Late last week, Mike Perry dropped a bit of a bombshell when he revealed some “tension” between his upcoming opponent Donald Cerrone and the Jackson-Winkeljohn Academy. Specifically, he claimed that the reason why “Cowboy” decided to move back to Denver was because “no one was kissing his ass” at the famed Albuquerque gym anymore.
“I haven’t seen it first hand (the tension brewing),” Perry said. “But I heard that he physically came here and asked them not to train me. For them not to allow me to come into the gym and to show him some respect even though… he hasn’t done anything for this gym in quite some time.”
These claims were apparently true, but according to Cerrone himself, it was within reason.
“I went to talk to Greg and Wink and say, ‘Hey, this guy’s brand new to the gym. He’s only been here one camp, a couple of months,” Cerrone explained on his recent appearance on the JRE MMA Show (transcript by MMA Fighting). “I don’t think that it’s okay for him to come in and call me out. That’s not right. So if he is doing that, I don’t think we should allow him to train here for this fight.”
“Then f—ng Winkeljohn tells me, ‘I thought you called him out’, he’s just a sh-t-ass and lies to your face, so to me he was like, ‘Sure, no problem, we’ll clear it up and we won’t have any issues.’”
Cerrone says he felt betrayed when the coaching staff decided to side with Perry, instead.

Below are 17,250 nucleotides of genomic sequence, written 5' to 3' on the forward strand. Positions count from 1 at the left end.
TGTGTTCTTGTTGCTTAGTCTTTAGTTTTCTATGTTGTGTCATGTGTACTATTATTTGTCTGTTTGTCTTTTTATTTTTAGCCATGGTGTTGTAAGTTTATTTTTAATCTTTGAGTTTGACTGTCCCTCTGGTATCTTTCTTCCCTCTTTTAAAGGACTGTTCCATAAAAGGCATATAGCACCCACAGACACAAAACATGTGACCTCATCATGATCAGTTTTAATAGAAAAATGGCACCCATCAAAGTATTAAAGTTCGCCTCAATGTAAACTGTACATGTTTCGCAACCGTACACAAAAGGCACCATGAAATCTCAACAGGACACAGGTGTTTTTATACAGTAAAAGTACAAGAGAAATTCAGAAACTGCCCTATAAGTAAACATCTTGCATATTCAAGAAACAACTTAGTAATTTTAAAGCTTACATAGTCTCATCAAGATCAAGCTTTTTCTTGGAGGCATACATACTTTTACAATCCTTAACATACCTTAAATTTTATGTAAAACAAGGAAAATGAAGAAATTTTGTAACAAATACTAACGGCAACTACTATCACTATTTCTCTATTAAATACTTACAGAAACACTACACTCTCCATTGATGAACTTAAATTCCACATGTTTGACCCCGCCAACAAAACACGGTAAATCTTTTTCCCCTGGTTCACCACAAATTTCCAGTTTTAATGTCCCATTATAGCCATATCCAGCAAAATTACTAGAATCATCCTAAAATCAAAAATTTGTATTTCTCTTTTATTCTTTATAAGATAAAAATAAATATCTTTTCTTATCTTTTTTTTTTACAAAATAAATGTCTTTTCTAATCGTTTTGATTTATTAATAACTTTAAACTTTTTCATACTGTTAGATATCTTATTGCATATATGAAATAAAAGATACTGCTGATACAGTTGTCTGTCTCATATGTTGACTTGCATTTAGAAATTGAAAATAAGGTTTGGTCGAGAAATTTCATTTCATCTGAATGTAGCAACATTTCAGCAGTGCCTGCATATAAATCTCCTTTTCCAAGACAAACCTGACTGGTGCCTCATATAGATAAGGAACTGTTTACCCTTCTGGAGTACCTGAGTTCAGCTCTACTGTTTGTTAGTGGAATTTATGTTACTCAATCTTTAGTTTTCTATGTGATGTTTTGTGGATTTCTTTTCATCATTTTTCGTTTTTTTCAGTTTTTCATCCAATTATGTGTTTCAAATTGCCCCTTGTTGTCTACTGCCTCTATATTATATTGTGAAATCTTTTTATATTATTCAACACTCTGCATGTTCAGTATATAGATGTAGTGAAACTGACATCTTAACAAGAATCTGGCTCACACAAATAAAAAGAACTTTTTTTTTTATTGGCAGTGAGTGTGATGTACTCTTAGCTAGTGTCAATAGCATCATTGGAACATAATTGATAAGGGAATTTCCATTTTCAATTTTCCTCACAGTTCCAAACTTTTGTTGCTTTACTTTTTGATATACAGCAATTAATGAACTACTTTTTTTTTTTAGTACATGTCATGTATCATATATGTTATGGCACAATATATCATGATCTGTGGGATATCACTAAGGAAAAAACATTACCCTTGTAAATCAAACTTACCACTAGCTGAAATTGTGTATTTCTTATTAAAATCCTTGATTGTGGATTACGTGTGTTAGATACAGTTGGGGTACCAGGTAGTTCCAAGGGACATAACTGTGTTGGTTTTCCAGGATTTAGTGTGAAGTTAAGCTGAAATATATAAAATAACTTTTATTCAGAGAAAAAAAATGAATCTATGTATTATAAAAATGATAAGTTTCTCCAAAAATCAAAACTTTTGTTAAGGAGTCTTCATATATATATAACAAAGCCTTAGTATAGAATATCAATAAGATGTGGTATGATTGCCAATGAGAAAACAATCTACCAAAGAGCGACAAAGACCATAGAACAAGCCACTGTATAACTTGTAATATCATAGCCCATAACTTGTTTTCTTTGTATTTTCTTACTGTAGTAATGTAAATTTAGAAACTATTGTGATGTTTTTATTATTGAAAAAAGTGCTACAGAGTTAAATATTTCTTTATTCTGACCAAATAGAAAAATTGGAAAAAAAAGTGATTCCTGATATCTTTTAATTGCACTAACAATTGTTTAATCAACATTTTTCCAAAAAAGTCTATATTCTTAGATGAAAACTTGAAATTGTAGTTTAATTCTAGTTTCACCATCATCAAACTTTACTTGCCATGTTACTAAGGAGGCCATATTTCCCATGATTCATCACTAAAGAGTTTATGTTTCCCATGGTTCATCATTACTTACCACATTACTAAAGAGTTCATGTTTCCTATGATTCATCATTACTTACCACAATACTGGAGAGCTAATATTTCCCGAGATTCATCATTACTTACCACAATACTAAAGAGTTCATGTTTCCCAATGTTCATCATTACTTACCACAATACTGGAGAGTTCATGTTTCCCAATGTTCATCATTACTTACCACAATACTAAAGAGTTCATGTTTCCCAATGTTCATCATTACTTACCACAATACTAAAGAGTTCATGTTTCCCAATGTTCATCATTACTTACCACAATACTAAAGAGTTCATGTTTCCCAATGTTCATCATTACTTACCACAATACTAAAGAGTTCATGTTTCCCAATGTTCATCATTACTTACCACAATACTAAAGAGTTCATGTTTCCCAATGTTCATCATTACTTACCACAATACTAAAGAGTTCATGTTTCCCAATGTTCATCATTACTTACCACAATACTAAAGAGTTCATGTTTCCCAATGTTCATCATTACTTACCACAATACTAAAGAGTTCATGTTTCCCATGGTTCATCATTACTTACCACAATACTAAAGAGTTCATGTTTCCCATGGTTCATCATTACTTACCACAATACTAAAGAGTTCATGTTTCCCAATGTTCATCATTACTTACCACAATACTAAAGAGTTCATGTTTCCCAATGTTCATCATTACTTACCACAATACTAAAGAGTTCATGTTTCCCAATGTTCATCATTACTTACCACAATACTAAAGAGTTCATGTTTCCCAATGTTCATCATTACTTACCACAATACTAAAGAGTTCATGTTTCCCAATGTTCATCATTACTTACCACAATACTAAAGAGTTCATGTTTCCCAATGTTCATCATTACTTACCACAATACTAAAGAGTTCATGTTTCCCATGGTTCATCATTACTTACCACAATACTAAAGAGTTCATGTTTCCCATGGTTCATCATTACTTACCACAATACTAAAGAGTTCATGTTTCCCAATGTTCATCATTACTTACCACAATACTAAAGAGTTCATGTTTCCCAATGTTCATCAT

“With Greg, his name is on that building. It’s Jackson-Wink. Jackson-f—ng-Wink,” Cerrone explained. “When it came time to pick the decision and they said, ‘We want to go with Perry.’ Why the f—k didn’t you stand — because Greg’s still with me — he’s like, ‘I’ll just come to the ranch and we’ll sort this out.’ And I’m like, ‘What the f—k are you talking about?’ You tell me I can’t come into the Jackson-Wink gym, but you’re going to backdoor and come into my f—ng house and we’re going to train to fight while Perry’s there at the gym.
“You see everything he does and then you’re going to come and you’re going to train me, not to mention you’re holding classes there and — you might not be training him to beat me, but there’s a lot of people there that have trained with me for f—ng years,” he continued.
“So to me that was the point I was saying. Can we just not have him there for this camp?”
Cerrone has been part of Greg Jackson’s team since the early days of his UFC career, and has seen many of his teammates come and go. For him, the stable has not been the same since Mike Winkeljohn entered the picture in 2007.
“When Winkeljohn merged over, all the big pros left, it turned into a puppy mill,” Cerrone said. “Back when Greg had it, and it was its own school, you couldn’t turn up to a pro class. Some guy couldn’t just come here, knock on your door, and the next thing you know he has shin pads on and he’s sparring.
“Literally at the new gym, bums come in off the street — I swear to God — and will come in and put stuff on and fight. That’s a true story. Random bums off the street. That would never happen back in the day.”
“You should have an infrastructure set in place, especially if you’re the greatest at one time,” he added. “If your winning percentages are in the 80s and 90s and now they’re in the 20s. I have no clue what the winning record of our gym is, but it’s nothing like it used to be. It’s f—ng asinine to me.”
Cerrone and Perry will co-headline UFC Fight Night 139 on November 10th in Denver, Colorado.
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